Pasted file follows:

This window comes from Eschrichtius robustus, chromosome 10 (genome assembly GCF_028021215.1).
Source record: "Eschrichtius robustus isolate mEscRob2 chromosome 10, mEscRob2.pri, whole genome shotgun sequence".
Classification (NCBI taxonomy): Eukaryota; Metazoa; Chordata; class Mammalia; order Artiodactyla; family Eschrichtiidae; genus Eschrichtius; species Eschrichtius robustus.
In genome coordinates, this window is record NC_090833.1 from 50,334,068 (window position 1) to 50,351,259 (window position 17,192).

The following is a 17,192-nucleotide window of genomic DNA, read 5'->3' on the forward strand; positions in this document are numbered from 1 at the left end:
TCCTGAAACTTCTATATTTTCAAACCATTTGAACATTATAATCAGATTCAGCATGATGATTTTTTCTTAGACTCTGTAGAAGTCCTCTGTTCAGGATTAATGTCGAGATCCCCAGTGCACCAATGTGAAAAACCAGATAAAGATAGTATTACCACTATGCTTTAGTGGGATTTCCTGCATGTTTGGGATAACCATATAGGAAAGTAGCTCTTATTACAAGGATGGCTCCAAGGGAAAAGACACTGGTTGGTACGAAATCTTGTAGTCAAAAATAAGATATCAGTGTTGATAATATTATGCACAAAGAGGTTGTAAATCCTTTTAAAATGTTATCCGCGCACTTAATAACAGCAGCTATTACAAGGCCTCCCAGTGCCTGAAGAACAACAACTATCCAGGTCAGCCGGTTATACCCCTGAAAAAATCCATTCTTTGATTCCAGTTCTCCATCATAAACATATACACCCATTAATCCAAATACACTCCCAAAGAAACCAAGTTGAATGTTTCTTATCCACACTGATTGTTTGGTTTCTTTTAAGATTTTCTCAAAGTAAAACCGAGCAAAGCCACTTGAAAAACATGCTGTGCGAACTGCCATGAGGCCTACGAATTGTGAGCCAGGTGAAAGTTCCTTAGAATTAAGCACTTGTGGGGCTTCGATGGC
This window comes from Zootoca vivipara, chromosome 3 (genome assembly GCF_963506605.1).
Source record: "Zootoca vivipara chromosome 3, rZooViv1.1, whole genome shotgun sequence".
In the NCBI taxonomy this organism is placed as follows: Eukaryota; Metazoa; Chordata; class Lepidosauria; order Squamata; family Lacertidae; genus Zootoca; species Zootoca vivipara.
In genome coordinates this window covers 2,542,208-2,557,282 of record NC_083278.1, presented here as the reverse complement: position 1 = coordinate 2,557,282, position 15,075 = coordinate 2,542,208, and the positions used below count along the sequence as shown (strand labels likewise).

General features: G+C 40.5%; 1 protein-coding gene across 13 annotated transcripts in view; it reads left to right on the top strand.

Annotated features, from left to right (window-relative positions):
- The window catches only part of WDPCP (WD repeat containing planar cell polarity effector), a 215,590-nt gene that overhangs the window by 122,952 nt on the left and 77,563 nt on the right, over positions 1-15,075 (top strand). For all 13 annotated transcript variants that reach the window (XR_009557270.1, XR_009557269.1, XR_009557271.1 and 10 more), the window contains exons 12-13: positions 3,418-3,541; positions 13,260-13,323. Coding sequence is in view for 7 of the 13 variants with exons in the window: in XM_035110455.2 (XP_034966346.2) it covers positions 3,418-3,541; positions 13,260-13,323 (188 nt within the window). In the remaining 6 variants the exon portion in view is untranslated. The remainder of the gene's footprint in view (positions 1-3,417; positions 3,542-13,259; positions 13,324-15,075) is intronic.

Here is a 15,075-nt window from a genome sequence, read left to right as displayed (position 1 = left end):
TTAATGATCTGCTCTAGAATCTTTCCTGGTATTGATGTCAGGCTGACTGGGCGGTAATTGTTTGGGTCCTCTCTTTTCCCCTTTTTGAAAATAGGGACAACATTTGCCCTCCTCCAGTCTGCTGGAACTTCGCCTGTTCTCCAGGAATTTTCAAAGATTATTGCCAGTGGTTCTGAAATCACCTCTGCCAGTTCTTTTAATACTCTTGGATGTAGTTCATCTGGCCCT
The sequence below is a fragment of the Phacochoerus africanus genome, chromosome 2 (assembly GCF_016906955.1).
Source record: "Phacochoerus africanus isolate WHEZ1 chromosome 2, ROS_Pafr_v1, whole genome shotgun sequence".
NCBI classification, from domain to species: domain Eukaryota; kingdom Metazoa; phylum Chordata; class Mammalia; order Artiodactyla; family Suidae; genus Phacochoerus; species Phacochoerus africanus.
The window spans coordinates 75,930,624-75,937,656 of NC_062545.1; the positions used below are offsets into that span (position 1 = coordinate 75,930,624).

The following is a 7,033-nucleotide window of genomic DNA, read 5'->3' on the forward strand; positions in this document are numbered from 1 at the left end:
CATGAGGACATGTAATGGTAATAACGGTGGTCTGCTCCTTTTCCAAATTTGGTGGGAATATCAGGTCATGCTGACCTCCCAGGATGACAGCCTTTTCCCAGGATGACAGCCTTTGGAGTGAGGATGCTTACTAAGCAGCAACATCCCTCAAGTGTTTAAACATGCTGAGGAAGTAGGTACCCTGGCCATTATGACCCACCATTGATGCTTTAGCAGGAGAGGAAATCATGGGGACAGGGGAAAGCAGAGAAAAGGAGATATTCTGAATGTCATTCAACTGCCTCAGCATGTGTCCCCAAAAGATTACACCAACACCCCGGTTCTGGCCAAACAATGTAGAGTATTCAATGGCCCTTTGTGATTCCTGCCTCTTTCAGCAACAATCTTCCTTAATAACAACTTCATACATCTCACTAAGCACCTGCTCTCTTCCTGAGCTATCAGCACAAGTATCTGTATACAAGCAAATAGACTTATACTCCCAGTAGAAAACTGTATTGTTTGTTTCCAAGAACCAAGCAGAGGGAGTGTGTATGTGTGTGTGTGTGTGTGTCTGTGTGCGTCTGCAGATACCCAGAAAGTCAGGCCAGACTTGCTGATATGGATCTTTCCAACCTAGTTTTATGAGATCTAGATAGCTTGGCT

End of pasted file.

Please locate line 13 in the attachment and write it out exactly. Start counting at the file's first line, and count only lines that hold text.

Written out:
- The window catches only part of WDPCP (WD repeat containing planar cell polarity effector), a 215,590-nt gene that overhangs the window by 122,952 nt on the left and 77,563 nt on the right, over positions 1-15,075 (top strand). For all 13 annotated transcript variants that reach the window (XR_009557270.1, XR_009557269.1, XR_009557271.1 and 10 more), the window contains exons 12-13: positions 3,418-3,541; positions 13,260-13,323. Coding sequence is in view for 7 of the 13 variants with exons in the window: in XM_035110455.2 (XP_034966346.2) it covers positions 3,418-3,541; positions 13,260-13,323 (188 nt within the window). In the remaining 6 variants the exon portion in view is untranslated. The remainder of the gene's footprint in view (positions 1-3,417; positions 3,542-13,259; positions 13,324-15,075) is intronic.